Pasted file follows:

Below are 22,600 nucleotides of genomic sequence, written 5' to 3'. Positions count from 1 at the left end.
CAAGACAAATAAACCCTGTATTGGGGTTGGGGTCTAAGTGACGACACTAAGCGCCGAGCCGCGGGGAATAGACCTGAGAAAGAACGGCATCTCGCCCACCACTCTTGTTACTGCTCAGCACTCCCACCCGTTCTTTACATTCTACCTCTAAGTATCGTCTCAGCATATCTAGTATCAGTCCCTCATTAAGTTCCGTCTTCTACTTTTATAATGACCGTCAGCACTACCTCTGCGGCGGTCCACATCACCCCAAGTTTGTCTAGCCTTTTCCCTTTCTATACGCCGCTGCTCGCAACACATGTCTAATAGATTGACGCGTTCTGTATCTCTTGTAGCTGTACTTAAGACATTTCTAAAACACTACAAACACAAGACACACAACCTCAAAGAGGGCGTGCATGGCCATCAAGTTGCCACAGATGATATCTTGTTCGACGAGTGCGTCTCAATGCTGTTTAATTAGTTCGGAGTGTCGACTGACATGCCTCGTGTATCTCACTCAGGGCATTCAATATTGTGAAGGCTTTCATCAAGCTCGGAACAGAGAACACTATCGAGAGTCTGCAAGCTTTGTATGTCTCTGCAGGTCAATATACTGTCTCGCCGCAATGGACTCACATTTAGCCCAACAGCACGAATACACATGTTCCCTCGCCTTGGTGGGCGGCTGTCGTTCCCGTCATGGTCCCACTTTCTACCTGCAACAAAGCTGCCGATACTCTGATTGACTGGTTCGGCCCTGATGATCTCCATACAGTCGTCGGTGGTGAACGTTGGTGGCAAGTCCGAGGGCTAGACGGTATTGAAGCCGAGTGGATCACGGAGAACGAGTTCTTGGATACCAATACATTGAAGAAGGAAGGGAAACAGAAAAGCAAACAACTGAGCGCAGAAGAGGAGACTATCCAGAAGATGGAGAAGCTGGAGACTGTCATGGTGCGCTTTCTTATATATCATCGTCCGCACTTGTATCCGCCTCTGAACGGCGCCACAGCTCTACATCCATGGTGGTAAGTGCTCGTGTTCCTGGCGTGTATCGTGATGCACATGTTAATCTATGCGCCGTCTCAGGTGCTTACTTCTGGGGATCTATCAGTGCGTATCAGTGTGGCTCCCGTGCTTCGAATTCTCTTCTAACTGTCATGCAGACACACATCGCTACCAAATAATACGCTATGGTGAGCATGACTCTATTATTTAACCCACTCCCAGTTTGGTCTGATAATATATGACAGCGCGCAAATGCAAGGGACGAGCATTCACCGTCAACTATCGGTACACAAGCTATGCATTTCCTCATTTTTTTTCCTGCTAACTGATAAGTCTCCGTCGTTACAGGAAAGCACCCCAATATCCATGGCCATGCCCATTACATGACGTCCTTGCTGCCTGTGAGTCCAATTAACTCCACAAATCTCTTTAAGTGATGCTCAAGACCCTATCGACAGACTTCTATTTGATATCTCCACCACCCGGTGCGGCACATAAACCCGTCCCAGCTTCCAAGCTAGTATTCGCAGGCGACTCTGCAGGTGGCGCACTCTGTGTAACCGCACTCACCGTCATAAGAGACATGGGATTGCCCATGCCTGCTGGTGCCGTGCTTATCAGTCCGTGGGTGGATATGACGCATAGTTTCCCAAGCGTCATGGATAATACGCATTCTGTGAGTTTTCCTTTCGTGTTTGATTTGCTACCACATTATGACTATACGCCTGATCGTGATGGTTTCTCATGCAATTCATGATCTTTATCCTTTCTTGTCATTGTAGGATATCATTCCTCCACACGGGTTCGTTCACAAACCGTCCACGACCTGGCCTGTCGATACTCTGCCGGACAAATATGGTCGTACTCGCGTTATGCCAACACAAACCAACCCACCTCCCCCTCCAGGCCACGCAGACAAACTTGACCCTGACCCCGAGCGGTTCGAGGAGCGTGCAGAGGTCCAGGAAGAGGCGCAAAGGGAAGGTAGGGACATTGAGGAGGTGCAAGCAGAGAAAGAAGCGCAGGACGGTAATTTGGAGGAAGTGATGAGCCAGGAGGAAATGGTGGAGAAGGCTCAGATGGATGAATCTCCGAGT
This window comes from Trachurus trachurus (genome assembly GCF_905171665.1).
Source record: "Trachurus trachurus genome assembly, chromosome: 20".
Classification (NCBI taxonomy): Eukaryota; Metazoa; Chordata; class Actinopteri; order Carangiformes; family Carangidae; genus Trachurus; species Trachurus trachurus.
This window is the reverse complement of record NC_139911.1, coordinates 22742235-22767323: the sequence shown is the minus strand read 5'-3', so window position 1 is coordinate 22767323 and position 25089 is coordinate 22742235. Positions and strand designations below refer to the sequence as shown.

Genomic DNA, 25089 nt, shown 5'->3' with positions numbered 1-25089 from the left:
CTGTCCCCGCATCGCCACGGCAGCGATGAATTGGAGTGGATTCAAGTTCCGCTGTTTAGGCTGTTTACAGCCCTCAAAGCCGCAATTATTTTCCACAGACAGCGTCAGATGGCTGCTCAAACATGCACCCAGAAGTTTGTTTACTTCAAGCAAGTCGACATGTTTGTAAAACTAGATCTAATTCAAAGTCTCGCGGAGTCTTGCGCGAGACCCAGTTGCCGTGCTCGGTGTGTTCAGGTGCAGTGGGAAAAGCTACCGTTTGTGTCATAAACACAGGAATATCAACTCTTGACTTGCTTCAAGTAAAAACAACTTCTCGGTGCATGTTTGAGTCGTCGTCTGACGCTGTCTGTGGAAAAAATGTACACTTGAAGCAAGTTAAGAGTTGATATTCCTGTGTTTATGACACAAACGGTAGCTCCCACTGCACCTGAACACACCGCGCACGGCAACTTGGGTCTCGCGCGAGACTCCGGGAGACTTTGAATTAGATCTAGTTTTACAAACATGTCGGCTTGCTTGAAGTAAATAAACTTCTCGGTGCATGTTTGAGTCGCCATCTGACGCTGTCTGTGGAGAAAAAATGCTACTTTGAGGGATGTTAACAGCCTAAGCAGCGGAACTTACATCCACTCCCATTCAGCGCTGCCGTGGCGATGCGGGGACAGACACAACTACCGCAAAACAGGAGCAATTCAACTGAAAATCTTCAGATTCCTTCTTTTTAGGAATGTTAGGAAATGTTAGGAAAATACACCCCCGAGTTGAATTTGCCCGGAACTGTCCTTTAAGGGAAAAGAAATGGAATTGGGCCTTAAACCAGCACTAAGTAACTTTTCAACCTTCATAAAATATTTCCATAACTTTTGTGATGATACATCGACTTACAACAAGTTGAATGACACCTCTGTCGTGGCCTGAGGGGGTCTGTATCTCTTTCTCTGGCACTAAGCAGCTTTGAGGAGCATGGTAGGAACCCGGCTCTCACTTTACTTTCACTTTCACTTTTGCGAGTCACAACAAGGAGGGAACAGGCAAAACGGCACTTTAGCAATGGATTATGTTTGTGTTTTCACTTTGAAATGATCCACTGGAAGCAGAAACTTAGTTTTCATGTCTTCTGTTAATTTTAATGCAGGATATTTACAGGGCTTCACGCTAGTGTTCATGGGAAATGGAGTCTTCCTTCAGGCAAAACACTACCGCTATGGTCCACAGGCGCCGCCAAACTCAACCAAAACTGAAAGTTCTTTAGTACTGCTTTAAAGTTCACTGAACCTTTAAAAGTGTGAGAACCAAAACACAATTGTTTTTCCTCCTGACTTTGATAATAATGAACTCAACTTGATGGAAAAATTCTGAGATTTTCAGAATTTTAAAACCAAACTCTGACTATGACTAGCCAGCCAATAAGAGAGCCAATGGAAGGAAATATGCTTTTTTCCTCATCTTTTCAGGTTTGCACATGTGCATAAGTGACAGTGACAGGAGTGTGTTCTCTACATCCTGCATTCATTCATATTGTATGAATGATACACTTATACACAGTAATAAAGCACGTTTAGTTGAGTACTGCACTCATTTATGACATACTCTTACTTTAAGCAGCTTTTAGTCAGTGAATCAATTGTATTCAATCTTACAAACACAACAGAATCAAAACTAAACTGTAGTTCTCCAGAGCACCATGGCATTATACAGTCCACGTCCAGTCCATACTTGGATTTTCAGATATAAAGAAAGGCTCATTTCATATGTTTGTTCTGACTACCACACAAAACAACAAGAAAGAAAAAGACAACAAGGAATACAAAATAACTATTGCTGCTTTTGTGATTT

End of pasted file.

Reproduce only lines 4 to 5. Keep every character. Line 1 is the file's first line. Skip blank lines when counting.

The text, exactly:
Source record: "Trachurus trachurus genome assembly, chromosome: 20".
Classification (NCBI taxonomy): Eukaryota; Metazoa; Chordata; class Actinopteri; order Carangiformes; family Carangidae; genus Trachurus; species Trachurus trachurus.